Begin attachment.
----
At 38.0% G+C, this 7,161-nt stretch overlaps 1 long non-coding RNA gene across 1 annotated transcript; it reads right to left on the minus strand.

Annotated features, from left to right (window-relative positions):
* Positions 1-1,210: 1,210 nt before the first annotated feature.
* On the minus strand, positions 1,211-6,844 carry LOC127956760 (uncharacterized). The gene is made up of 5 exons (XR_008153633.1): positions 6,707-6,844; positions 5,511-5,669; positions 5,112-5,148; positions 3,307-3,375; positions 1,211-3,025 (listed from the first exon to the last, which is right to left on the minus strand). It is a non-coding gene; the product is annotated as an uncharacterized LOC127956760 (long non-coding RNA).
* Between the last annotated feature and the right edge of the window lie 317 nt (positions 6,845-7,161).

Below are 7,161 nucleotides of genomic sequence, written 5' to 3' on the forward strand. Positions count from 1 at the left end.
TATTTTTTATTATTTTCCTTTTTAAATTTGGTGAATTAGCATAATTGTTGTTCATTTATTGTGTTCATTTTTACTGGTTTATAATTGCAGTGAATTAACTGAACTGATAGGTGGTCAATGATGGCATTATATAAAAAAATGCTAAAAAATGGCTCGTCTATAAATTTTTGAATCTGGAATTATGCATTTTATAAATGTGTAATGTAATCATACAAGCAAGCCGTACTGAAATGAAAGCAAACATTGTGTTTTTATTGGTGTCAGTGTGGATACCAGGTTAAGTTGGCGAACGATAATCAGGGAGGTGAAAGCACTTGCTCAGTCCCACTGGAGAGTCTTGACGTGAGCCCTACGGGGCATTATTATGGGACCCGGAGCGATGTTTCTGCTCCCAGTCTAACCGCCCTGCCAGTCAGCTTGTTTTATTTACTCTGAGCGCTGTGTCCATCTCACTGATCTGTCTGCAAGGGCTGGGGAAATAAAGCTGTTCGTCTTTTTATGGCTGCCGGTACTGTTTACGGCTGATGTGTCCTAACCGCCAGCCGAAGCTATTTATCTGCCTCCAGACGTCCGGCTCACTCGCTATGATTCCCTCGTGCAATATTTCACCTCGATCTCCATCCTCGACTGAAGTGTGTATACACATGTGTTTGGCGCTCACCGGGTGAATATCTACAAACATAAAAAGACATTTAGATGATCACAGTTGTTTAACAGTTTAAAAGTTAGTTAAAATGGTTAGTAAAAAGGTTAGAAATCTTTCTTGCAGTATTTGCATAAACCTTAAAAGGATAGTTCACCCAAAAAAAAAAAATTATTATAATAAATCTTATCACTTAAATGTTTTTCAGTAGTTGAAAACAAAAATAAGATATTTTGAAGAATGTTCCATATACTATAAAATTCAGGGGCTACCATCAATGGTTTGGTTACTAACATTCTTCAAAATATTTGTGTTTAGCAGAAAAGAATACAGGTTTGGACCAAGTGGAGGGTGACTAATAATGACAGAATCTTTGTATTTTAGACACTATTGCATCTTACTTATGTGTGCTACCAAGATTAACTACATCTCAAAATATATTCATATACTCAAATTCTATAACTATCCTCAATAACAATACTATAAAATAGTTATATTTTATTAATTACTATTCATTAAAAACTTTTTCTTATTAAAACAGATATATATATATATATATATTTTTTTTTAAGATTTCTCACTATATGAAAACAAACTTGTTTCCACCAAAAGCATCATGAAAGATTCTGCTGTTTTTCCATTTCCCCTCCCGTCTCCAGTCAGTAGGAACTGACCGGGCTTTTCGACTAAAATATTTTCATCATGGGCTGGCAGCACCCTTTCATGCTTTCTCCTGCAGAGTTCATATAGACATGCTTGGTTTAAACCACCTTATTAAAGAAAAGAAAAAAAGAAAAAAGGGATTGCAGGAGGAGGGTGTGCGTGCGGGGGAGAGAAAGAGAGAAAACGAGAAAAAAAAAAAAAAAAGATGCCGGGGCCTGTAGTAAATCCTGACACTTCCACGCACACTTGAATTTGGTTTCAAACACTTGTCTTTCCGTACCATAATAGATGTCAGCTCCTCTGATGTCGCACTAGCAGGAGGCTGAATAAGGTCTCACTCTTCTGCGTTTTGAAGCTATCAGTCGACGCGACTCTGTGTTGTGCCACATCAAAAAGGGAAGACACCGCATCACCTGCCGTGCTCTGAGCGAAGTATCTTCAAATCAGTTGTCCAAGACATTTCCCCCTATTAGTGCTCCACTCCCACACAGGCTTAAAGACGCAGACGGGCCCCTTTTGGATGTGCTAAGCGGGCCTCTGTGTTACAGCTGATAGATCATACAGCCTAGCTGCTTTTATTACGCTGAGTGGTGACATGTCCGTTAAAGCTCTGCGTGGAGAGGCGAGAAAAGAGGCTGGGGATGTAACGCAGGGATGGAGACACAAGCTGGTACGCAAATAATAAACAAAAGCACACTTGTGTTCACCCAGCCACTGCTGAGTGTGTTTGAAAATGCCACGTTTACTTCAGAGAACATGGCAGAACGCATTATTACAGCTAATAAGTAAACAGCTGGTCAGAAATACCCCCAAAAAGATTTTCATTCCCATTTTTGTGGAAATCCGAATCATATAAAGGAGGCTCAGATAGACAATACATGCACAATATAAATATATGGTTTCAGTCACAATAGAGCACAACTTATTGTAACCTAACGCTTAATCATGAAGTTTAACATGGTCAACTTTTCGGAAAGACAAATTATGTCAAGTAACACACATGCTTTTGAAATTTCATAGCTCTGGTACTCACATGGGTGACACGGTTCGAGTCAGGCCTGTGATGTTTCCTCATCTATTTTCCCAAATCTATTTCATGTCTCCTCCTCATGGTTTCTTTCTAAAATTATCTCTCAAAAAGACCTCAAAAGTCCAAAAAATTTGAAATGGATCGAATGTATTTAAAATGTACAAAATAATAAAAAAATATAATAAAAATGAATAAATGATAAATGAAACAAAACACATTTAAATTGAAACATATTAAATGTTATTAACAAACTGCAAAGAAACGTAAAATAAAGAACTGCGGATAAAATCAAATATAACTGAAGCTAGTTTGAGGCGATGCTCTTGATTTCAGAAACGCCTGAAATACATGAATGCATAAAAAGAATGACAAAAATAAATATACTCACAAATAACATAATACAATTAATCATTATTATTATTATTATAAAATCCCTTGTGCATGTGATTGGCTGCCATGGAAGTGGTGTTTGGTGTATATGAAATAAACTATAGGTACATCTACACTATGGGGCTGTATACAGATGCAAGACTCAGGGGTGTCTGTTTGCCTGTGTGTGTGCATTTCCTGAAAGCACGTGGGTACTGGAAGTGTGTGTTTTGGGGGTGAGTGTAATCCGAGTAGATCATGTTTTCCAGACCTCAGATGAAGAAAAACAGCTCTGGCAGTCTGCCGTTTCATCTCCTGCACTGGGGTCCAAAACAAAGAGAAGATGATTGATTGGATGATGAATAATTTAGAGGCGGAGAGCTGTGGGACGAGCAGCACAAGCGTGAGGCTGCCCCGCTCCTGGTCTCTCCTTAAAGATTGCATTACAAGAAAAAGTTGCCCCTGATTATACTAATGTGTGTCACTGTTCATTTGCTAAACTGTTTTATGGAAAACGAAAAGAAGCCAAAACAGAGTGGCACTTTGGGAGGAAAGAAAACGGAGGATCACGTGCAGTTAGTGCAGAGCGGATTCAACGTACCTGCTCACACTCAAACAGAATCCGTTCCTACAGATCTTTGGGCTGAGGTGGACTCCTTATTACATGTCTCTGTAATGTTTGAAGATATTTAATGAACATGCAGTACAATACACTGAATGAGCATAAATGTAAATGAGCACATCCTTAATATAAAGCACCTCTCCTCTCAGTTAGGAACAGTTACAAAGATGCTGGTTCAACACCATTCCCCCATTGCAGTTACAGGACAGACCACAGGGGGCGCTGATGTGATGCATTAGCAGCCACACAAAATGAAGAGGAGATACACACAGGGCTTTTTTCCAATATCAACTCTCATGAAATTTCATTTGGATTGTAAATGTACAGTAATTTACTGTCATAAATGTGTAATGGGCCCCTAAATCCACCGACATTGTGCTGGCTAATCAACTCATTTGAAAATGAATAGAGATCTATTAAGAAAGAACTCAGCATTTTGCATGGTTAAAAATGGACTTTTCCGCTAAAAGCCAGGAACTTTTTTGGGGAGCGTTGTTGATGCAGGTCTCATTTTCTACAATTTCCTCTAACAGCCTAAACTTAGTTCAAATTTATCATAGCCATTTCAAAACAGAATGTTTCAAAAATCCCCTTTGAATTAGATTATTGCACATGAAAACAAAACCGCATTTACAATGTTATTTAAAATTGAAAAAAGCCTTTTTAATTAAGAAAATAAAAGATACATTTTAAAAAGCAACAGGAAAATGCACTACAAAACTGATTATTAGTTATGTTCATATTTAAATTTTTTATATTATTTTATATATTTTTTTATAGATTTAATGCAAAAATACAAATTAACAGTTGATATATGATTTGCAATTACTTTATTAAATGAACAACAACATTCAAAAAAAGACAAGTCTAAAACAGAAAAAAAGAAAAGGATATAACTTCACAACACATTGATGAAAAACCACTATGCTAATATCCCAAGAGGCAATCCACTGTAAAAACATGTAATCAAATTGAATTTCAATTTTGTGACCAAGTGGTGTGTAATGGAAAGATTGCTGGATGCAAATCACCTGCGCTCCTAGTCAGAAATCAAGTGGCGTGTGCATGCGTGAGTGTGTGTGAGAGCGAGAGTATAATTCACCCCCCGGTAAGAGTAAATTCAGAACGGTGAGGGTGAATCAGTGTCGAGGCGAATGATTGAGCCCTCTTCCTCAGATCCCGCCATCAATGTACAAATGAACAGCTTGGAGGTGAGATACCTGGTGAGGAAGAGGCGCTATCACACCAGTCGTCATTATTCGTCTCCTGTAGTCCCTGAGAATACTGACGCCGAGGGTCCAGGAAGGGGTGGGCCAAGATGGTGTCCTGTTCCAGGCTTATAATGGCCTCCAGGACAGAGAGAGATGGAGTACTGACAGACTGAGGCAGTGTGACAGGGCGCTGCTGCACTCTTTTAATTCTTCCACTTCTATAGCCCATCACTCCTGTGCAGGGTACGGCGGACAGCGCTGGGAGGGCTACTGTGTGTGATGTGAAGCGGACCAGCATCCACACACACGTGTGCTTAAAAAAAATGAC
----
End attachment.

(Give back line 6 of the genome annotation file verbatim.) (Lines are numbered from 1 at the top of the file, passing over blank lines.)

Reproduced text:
Below are 7,161 nucleotides of genomic sequence, written 5' to 3' on the forward strand. Positions count from 1 at the left end.